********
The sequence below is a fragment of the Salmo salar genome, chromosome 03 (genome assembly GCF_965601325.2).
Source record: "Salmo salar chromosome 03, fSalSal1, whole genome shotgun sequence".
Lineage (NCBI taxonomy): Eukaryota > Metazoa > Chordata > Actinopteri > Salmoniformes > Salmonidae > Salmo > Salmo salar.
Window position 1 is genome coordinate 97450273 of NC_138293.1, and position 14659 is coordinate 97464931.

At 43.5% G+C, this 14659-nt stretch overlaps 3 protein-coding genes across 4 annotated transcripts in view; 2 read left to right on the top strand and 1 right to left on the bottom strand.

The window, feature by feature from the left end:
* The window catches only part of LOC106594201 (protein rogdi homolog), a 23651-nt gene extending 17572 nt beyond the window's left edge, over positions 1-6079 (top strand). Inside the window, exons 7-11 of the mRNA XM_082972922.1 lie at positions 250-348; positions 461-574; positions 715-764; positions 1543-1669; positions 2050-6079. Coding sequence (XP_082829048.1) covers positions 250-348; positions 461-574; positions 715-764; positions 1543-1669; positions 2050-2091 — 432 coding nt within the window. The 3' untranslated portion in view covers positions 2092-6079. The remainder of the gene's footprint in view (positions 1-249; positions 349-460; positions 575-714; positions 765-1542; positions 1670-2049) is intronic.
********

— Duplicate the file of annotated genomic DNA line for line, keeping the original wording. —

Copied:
The sequence below is a fragment of the Salmo salar genome, chromosome 03 (genome assembly GCF_965601325.2).
Source record: "Salmo salar chromosome 03, fSalSal1, whole genome shotgun sequence".
Lineage (NCBI taxonomy): Eukaryota > Metazoa > Chordata > Actinopteri > Salmoniformes > Salmonidae > Salmo > Salmo salar.
Window position 1 is genome coordinate 97450273 of NC_138293.1, and position 14659 is coordinate 97464931.

At 43.5% G+C, this 14659-nt stretch overlaps 3 protein-coding genes across 4 annotated transcripts in view; 2 read left to right on the top strand and 1 right to left on the bottom strand.

The window, feature by feature from the left end:
* The window catches only part of LOC106594201 (protein rogdi homolog), a 23651-nt gene extending 17572 nt beyond the window's left edge, over positions 1-6079 (top strand). Inside the window, exons 7-11 of the mRNA XM_082972922.1 lie at positions 250-348; positions 461-574; positions 715-764; positions 1543-1669; positions 2050-6079. Coding sequence (XP_082829048.1) covers positions 250-348; positions 461-574; positions 715-764; positions 1543-1669; positions 2050-2091 — 432 coding nt within the window. The 3' untranslated portion in view covers positions 2092-6079. The remainder of the gene's footprint in view (positions 1-249; positions 349-460; positions 575-714; positions 765-1542; positions 1670-2049) is intronic.